Objective validation that you’re awesome

April 9, 2008 by Jared Goralnick


Being a rockstar is a damn good use of your time. Many struggle to find their career path, and others advise something like, “don’t settle: do something where you’re happy.” But what could be more elusive than happiness? I suggest that you surround yourself with objective validation that you’re awesome. Then you’ll feel like a rockstar.

I was trying to pinpoint why yesterday was such a good day. I knew it had to do with helping out a new friend. So I asked Elizabeth, who has been thinking through big picture career decisions, of the last time she helped someone. We wandered down the tangent of volunteering and she made the point that she had enjoyed SAT tutoring much more than ladling soup; even though the former took much more work, she was more uniquely qualified to tutor (anyone can pour soup, not everyone can teach trigonometry). Even more, she watched the students grow a great deal from her weekly sessions. Similarly, my highlight from yesterday was offering advice that I don’t think just anyone could’ve provided.

approval_guy1Both of us had found a place where we could shine for what we were good at. But there’s more to it–our skills had been validated by new people. It wasn’t a coworker or boss offering praise–we’re used to that. It was people outside our regular spheres of influence.

Think of the last time a family member or significant other complimented your outfit. It was nice, but not unusual. However, when someone on the subway (hopefully well-dressed) genuinely tells you how much they dig your jacket that really hits you.

So let’s put those two thoughts together:

  1. Doing what you feel you’re uniquely qualified for is a good use of time
  2. Validation from someone qualified to judge, but who’s not required to, is rewarding

When I told Elizabeth how much I enjoyed helping this friend, who I already respected for his involvement in similar fields, she pointed out that it’s like receiving objective validation that you’re awesome.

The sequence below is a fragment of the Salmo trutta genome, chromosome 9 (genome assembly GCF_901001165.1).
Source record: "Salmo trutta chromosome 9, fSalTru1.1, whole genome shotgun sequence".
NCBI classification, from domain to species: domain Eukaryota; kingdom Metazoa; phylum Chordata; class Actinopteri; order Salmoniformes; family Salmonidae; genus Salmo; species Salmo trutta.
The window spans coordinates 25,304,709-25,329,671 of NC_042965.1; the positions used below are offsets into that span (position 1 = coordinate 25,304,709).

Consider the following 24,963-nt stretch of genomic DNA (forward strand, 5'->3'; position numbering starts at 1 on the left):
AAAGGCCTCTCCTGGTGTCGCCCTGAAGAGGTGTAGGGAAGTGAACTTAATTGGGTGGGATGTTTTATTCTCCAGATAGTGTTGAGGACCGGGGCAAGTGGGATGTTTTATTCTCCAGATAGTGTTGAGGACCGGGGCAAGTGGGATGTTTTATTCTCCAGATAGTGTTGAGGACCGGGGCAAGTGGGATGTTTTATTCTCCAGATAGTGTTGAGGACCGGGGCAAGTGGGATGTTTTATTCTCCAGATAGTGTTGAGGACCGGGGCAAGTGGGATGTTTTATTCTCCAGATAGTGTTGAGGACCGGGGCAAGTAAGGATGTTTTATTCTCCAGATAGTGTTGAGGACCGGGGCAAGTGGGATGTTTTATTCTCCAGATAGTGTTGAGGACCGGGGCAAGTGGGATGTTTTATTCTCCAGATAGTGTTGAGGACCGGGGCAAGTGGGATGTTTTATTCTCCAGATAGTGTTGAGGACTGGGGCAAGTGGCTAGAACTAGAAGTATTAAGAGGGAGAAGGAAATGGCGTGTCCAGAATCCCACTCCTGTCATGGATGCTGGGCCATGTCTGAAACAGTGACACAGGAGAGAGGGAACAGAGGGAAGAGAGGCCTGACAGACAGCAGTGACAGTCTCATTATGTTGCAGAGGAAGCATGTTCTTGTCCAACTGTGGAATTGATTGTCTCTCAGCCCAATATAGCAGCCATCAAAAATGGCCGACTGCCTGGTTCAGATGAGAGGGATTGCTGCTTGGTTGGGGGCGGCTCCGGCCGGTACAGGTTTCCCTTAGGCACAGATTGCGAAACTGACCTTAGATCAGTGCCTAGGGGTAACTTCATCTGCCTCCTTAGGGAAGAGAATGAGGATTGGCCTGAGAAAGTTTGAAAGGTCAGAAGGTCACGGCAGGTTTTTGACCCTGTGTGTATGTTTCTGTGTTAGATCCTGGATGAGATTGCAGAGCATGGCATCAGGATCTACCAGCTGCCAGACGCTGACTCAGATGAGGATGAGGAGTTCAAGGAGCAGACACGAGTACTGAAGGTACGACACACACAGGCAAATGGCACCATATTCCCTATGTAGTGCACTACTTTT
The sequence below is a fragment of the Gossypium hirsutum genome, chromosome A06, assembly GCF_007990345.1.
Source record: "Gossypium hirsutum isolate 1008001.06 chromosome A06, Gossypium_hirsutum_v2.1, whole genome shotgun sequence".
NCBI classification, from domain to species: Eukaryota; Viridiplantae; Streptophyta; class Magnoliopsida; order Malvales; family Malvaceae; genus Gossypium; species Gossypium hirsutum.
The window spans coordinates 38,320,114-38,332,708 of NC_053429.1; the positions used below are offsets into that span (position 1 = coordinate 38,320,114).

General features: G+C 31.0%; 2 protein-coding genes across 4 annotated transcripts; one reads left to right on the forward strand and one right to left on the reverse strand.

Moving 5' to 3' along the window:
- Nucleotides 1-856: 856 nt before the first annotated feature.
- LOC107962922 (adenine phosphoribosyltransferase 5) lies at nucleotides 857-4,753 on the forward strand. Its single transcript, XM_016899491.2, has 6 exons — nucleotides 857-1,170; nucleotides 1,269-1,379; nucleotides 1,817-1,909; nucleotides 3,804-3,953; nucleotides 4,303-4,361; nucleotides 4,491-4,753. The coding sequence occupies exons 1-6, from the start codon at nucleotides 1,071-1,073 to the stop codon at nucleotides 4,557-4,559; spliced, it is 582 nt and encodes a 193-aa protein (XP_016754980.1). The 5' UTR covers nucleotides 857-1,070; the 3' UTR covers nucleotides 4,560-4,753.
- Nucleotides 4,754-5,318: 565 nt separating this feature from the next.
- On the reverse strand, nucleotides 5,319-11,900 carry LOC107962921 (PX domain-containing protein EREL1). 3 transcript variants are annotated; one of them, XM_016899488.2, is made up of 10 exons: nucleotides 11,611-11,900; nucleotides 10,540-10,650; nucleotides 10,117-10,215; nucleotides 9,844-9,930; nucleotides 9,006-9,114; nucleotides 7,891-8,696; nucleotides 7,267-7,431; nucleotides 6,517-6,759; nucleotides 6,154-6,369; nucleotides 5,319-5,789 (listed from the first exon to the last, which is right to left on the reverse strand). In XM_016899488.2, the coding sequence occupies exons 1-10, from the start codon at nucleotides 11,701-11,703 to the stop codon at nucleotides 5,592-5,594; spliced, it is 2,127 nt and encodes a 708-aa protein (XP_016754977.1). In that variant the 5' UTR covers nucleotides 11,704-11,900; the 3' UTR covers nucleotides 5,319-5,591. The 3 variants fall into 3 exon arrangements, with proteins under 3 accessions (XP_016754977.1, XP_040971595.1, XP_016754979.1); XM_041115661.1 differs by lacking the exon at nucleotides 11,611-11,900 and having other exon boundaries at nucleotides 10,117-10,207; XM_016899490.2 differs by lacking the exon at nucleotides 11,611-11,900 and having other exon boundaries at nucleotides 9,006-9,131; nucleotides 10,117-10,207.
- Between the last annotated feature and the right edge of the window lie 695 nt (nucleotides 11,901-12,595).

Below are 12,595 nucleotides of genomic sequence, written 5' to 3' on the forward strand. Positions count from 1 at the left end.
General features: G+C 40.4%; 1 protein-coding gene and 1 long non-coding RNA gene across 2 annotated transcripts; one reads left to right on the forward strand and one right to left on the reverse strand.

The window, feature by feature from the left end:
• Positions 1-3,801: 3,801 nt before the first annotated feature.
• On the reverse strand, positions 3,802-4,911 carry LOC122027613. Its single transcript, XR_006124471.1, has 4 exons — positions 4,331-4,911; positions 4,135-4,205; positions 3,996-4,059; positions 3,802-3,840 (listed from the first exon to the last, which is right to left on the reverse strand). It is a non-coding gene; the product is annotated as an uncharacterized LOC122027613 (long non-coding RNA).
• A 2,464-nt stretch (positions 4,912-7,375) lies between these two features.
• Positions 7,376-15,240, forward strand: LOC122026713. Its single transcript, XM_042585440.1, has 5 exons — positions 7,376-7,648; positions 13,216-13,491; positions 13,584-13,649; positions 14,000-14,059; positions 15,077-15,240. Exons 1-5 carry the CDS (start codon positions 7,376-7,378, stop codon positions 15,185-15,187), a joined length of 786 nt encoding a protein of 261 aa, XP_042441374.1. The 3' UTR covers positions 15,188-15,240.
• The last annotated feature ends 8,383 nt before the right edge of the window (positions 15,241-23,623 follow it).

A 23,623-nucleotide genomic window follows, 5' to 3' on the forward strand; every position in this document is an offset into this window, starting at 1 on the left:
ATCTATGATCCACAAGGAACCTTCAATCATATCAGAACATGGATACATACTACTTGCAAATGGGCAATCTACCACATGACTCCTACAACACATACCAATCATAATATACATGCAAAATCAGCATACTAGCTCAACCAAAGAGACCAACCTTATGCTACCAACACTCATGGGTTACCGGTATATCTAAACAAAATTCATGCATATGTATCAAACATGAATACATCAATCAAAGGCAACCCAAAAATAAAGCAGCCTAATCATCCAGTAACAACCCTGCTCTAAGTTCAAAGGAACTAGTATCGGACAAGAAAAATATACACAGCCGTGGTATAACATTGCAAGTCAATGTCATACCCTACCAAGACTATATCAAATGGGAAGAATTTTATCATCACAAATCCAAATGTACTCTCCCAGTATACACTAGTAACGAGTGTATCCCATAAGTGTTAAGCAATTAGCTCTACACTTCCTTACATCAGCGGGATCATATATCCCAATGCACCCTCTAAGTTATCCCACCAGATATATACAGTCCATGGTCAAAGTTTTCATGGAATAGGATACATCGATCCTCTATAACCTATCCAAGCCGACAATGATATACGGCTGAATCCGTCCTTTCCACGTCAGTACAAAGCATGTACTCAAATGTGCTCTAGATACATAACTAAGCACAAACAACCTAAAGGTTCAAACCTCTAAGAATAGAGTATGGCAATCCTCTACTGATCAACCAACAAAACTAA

Maybe this is just a formula for feeling that you’re special: do something you’re good at and find people who will appreciate it. But consider that the more uniquely qualified you are and the more objective (qualified to judge, but not required to) the receiving party…the greater the reward.

I hope that this will give some clarity to your thoughts about where to spend your time…so you too can feel like a rockstar. If you aren’t finding this sort of validation, think hard about ways to seek it out. (BONUS: compliment someone randomly and help make their day…even if it’s something small.)

Have you had similar experiences to mine or Elizabeth’s? Any advice for the readers here on how to find those experiences?

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Photo credits: Rev Dan Catt and Bert Heymans

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  1. Jared Goralnick

    Interestingly, this has been the blog topic I’ve had the most email responses to and the fewest (0) comments about. I wonder if that’s just people agree but they’re not getting that objective validation in their own lives. Alas…

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